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The Future Trends of infrared lens

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The Future Trends of infrared lens

1. Athermalization

Various methods are currently used to achieve athermalization. Using a combination of materials such as zinc sulfide, zinc selenide, and germanium can provide some passive optical athermalization. Hybrid passive / active mechanical athermalization technology is also used. The most commonly used structures include additional lens movements, which are also moved for other reasons such as zooming and focusing. These movements are calculated in real time or derived from a look-up table. The entire process includes careful selection of temperature sensors as part of the closed-loop system. Using glass replacement in the optimization process proved to be a feasible method to achieve passive athermalization of the infrared zoom lens system.

2. Diffractive optical element

Diffractive optical elements are increasingly used in visible and infrared optical systems. By reducing the number of lens elements, they can improve system performance while reducing cost and weight.

3. Quadric and aspherical

The use of quadric surfaces and aspheric surfaces is becoming more and more common, mainly because diamond turning technology is relatively easy to obtain these surface shapes.

4. Material

The optical materials available in the infrared spectrum are still somewhat limited. Some materials, such as gallium arsenide, find greater use in special applications such as laser systems. Zinc selenide was selected as the material in the CO2 laser system because of its low absorption at 10.6 μm. Refractive index distribution-type lenses, commonly referred to as GRIN lenses, can reduce the number of lenses required in an optical system, thus reducing the overall size and weight of the system, and such lenses have been developed for use in visible light. However, before infrared gradient index lenses become a reality, there are still communication issues. Moreover, diamond turning aspheric surfaces can have the same effect in reducing aberrations. In addition, plastic materials can have a suitable refractive index in the infrared and are processed by injection molding for the infrared spectral band.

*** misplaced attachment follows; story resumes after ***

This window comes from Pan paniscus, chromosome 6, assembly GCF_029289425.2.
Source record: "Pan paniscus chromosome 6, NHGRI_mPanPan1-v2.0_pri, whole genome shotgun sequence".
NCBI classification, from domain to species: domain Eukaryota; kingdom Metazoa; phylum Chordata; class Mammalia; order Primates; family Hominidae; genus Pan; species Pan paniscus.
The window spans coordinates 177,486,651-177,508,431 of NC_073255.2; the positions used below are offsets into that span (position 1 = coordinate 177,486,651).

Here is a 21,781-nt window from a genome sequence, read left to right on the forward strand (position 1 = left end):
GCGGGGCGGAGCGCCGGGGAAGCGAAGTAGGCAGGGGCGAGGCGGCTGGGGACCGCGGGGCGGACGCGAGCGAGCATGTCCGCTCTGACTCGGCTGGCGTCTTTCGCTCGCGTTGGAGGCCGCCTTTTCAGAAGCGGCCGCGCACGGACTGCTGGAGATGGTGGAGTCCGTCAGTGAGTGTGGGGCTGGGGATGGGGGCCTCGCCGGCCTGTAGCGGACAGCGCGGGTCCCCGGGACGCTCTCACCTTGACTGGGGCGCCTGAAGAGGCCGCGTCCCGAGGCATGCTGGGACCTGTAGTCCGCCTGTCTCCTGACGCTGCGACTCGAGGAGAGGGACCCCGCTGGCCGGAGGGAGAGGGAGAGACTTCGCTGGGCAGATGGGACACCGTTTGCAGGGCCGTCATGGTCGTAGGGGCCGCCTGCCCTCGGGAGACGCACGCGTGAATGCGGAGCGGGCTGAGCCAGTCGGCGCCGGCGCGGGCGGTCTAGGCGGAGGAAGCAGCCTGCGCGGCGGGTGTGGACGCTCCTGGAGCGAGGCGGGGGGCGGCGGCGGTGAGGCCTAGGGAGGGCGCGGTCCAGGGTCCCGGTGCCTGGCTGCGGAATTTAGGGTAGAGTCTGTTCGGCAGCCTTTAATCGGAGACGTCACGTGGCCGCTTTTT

5. Detector technology

In recent years, with the development of line detector arrays, large area rectangular arrays and gaze arrays, infrared systems have also been developed. The advent of the gaze array eliminates the corresponding needs for scanning and pupil control. Therefore, contrary to afocal telescopes, there are more and more objective type systems. Infrared focal plane array has been developed and applied, it provides almost ideal photon-noise-limited. Uncooled arrays are also widely used in special applications.

6. Simulators

The trend in infrared missile simulators is toward increasingly more realistic simulation of operational scenarios. The development trend of missile simulator is a more realistic simulation of operational scenarios. At the same time, the total number of optical components must be kept to a minimum in order to keep the radiation loss at a reasonable level. These conflicting requirements pose more difficult challenges for system designers.

7. Mirror Systems

The further use of mirror systems in infrared zoom applications is a practical trend now and in the future. Mirror systems may be particularly useful in multi-spectral applications in the visible and infrared regions. Unobstructed systems and off-axis systems offer certain advantages in terms of light energy collection and performance, compared to reflective systems with occlusion systems and refractive zoom lenses.

8. Wavelength Region    

The shift from 8- to 12-μm to the 3- to 5-μm region has accelerated due to detector and system issues as well as the low cost of silicon as compared with germanium, zinc selenide, and zinc sulfide.

9. Optomechanical Considerations

For mechanically compensated zoom lenses, in some closed-loop applications, the cam is replaced by a stepper motor. Moreover, infrared zoom lenses and reflective systems will continue to become more compact.

10. Computer Optimization

The purpose of computer optimization is to reduce the optimization function to the minimum. The optimization function defines the performance of the optical system within some given boundary conditions. The obtained solution is a local minimum solution, which strongly depends on the starting point. Global optimization is a method where many local optimal solutions can be found, and the dependence on the starting point is relatively small. Some studies have shown that it is feasible to use global optimization to search for solutions to zoom lens design problems.

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